Commercial agriculture, while essential for ensuring food security for a burgeoning population, poses certain challenges. One of these is an increased risk of disease outbreaks due to livestock farming on an intensive scale, where animals live in close proximity. However, few countries have had to manage disease outbreaks to the extent that South Africa has had to do in recent years.

The consensus among various experts is that the almost simultaneous disease outbreaks are driven by various factors. These include irresponsible or illegal movement of animals in violation of regulations; a lack of state oversight, vaccinations and proper awareness; a lack of capacity to reinforce control measures; and little to no government funding.

What are the challenges?

The protocol for controlled diseases like foot and mouth disease (FMD) and avian influenza is to place all affected farms under strict quarantine, euthanise surviving animals, and dispose of the carcasses to restrict the disease from spreading.

Unfortunately, the system has major weaknesses: state veterinary services don’t have sufficient resources to manage the outbreaks effectively, and because the state doesn’t compensate farmers for their losses, farmers are reluctant to comply with orders to cull, resulting in outbreaks spreading.

Vaccines are also a challenge, and after production lines broke down at state-run Onderstepoort Biological Products, the industry experienced a severe shortage of FMD vaccines earlier this year. Surprisingly, avian influenza vaccines aren’t available in South Africa yet, but government talks to finalise access are reported at an advanced stage and the registration of these medicines is being fast-tracked.

The impact is severe.

Unfortunately, this situation threatens the livelihoods of producers, as well as the 500 000 people employed in the livestock industry, while the disruption of national and international markets is another major consideration. Beef exports accounted for about 1% of agricultural exports in 2022 but were down 12% year-on-year according to data from Trade Map, primarily due to closures of various export markets following the FMD outbreak.

The sheep and pig industries were also impacted by FMD. Trade Map data showed that China, a significant market for South African wool, suspended imports in 2022, resulting in a 21% year-on-year decline in the export value of wool that year. Until now, FMD has not occurred in any pigs, but fears that the disease could transmit to pigs prompted Namibia, which was our largest pork export market prior to August 2022, to impose its current ban on South African pork.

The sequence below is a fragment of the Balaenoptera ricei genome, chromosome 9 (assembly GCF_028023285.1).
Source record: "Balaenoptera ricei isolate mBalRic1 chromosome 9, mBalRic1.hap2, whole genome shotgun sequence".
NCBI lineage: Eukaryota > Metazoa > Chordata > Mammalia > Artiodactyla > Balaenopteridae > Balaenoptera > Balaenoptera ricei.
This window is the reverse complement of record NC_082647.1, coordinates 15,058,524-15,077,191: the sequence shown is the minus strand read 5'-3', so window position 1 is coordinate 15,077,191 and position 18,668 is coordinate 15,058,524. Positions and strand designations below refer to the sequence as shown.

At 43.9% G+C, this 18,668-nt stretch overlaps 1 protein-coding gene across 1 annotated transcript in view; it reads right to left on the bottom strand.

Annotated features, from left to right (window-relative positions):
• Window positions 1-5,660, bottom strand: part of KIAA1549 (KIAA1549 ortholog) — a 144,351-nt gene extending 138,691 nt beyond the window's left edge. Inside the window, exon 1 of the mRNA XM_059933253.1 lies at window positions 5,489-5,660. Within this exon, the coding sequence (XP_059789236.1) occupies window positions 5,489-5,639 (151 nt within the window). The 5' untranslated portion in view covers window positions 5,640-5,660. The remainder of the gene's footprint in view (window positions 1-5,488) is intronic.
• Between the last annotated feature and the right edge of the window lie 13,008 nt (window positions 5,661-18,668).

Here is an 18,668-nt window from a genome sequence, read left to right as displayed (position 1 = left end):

On top of the FMD woes, the pig industry was put under more pressure late last year when outbreaks of African swine fever were reported. More recently, poultry livestock farmers have had to deal with avian influenza, with about a quarter of South Africa’s chickens dying or being culled, and breeders suffering losses of around $25 million (R460 million) so far.

What needs to change?

Experts agree that both government and industry role players need to accept accountability for biosecurity and develop a collaborative approach to rectify the situation. Unfortunately, there is mistrust between the private sector and state organisations. New and innovative thinking and putting our differences aside are needed to deal with the reality on the ground.

The lack of a reliable national disease control system leaves assurance of food safety, agricultural financing and trust between consumers and farmers hanging in the balance, with farmers bearing the brunt of the resulting financial strain. Our agricultural sector faces many urgent challenges, but biosecurity must be recognised as one of the most pressing – the country’s food security and export potential depends on it.

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